Then there is France. French President Emmanuel Macron has made a point to visit the continent frequently, granted all his visits have been to their former colonies in the West coast of Africa, but nonetheless, his efforts are notable.
Earlier this year, he toured Benin, Guinea-Bissau, and Cameroon, a commendable gesture, especially if you consider the fact that this was his first trip outside Europe since he retook office back in April. What does this mean? Well, in simple terms, it is a tell-tell sign of what importance France places on its relations with the continent.
Then there is China; thanks to the US-China trade war, several leaders have made a point to visit Africa, including Yang Jiechi, former Chinese foreign minister and Chinese Special Representative on African affairs, Xu Jinghu, who broke the record by visiting eight African countries.
Now, why is this important? It should be noted that unlike the US approach to Africa of addressing political issues and democracy, the Chinese keep their relations purely on the economic side.
To complicate matters further, there is the upcoming Africa-Russia summit. See, back in July, Russian Foreign Minister Sergey Lavrov decided to tour Africa. preparing the way for the Africa-Russia summit, the diplomat did not visit just one or two countries, no, he made a tour of the trip, stopping in Egypt, then the Republic of Congo; thereafter, he went to East Africa, visiting Uganda and Ethiopia.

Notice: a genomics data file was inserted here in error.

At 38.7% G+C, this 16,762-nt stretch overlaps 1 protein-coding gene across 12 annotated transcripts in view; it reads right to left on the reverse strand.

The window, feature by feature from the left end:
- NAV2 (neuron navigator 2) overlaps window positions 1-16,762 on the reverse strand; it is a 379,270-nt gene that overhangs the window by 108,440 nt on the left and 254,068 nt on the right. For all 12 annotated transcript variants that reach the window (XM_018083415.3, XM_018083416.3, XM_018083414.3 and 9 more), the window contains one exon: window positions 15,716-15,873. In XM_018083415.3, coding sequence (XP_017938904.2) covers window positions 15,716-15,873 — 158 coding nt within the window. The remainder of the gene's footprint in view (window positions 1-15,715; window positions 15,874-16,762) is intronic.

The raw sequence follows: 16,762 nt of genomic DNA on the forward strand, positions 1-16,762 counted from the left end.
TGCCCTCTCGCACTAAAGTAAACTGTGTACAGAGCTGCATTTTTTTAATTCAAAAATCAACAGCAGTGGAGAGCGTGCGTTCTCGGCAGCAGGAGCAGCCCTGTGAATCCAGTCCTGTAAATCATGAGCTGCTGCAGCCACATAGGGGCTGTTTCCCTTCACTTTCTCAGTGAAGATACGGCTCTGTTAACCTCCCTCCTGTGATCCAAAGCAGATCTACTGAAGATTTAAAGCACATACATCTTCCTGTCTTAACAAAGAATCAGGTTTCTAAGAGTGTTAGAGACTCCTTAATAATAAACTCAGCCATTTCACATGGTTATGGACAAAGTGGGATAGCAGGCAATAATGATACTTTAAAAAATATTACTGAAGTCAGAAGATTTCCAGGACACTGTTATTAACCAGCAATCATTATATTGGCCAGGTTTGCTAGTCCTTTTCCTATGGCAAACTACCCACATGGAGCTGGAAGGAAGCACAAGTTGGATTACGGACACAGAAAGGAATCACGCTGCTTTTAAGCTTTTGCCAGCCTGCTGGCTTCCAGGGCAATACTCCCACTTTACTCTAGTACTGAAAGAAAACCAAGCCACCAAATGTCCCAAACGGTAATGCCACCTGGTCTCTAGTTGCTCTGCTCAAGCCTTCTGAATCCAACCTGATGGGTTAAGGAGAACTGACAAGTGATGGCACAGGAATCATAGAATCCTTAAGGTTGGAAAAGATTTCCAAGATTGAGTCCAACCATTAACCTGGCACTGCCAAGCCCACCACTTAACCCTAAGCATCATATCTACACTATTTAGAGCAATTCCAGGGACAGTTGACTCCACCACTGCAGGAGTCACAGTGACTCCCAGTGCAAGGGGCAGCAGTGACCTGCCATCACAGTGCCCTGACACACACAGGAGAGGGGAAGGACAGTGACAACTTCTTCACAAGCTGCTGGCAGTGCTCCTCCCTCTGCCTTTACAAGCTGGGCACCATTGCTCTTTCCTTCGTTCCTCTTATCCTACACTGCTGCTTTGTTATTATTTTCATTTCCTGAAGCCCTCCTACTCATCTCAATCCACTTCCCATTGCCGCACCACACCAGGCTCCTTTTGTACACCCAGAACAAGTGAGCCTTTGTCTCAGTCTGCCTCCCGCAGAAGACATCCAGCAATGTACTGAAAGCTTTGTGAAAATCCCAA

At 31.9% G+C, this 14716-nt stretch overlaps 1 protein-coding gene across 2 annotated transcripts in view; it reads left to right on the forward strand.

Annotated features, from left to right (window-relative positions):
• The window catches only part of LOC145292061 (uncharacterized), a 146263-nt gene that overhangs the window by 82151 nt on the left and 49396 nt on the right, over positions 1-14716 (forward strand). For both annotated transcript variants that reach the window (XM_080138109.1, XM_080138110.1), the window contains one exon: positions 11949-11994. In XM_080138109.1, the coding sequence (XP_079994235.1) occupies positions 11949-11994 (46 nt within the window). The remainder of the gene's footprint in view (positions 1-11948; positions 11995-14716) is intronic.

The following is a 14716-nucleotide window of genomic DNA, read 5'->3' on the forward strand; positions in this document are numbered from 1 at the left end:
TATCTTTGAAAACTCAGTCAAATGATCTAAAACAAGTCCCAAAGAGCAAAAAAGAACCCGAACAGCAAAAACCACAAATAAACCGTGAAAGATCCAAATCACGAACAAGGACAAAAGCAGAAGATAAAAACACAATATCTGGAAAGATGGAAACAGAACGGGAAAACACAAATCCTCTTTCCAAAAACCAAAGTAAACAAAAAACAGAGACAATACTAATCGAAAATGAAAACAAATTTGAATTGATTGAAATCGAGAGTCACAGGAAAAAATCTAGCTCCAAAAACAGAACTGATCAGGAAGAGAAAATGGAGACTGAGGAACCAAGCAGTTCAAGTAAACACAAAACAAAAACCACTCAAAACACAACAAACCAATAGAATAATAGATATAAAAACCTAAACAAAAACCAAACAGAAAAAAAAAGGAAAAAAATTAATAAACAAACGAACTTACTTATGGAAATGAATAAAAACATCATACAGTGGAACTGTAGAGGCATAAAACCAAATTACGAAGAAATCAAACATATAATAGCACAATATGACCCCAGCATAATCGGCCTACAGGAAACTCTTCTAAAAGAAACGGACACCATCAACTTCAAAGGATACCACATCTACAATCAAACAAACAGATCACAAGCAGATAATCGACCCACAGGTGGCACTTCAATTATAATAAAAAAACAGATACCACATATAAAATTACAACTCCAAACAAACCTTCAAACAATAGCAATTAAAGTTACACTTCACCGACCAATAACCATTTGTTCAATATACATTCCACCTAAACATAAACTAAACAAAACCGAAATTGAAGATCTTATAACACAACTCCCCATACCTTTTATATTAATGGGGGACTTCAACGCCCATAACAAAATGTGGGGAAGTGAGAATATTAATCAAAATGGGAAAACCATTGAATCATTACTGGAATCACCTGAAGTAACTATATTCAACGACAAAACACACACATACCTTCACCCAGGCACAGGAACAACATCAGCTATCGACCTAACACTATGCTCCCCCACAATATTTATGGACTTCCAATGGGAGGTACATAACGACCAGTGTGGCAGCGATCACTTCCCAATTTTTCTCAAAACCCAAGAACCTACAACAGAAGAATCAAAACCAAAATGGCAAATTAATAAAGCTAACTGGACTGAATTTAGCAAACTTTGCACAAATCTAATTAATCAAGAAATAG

Russia intends to make the best of the Africa-Russia summit, so the envoy did not sugarcoat things during the trip; Foreign Minister Lavrov was clear and blunt. He expressed interest in what he termed as ‘the alignment of Russian and African interests in the global system.
Minister Lavrov was clear that his trip was meant to rally up Africa’s support for Russia in its conquest in Ukraine and in light of the sanctions it is facing from the US and allies and of course, to reassure Africa of a productive Russia- Africa Summit in 2023.
Which African countries will attend the Africa-Russia summit and what implications will that have on their relationship with the US and Europe? The answer to this question may be the same answer to the question, why is Africa not taking sides? Chances are, most African countries will attend the Africa-Russia summit next year, with no implication at all with the West, or China for that matter.